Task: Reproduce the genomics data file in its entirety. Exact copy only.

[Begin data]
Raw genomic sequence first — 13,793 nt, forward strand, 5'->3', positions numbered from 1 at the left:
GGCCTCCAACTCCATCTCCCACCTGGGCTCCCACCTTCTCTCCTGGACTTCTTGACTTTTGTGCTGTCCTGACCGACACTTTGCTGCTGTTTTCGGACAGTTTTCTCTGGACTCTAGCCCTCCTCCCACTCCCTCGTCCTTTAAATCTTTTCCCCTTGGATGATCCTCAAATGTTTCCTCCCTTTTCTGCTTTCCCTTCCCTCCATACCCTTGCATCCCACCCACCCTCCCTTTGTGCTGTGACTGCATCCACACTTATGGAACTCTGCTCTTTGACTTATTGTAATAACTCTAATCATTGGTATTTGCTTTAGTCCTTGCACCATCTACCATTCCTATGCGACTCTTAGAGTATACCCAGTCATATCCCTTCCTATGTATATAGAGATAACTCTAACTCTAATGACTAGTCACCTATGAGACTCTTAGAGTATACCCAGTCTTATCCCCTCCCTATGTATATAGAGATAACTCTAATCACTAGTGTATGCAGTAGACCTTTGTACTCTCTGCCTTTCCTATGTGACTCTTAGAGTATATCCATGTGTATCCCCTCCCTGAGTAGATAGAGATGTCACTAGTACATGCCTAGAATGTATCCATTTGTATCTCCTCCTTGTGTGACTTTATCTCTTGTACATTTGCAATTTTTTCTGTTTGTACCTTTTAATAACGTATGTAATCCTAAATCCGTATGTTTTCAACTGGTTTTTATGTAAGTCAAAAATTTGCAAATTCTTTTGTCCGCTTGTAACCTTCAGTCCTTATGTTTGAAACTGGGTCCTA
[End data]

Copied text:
Raw genomic sequence first — 13,793 nt, forward strand, 5'->3', positions numbered from 1 at the left:
GGCCTCCAACTCCATCTCCCACCTGGGCTCCCACCTTCTCTCCTGGACTTCTTGACTTTTGTGCTGTCCTGACCGACACTTTGCTGCTGTTTTCGGACAGTTTTCTCTGGACTCTAGCCCTCCTCCCACTCCCTCGTCCTTTAAATCTTTTCCCCTTGGATGATCCTCAAATGTTTCCTCCCTTTTCTGCTTTCCCTTCCCTCCATACCCTTGCATCCCACCCACCCTCCCTTTGTGCTGTGACTGCATCCACACTTATGGAACTCTGCTCTTTGACTTATTGTAATAACTCTAATCATTGGTATTTGCTTTAGTCCTTGCACCATCTACCATTCCTATGCGACTCTTAGAGTATACCCAGTCATATCCCTTCCTATGTATATAGAGATAACTCTAACTCTAATGACTAGTCACCTATGAGACTCTTAGAGTATACCCAGTCTTATCCCCTCCCTATGTATATAGAGATAACTCTAATCACTAGTGTATGCAGTAGACCTTTGTACTCTCTGCCTTTCCTATGTGACTCTTAGAGTATATCCATGTGTATCCCCTCCCTGAGTAGATAGAGATGTCACTAGTACATGCCTAGAATGTATCCATTTGTATCTCCTCCTTGTGTGACTTTATCTCTTGTACATTTGCAATTTTTTCTGTTTGTACCTTTTAATAACGTATGTAATCCTAAATCCGTATGTTTTCAACTGGTTTTTATGTAAGTCAAAAATTTGCAAATTCTTTTGTCCGCTTGTAACCTTCAGTCCTTATGTTTGAAACTGGGTCCTA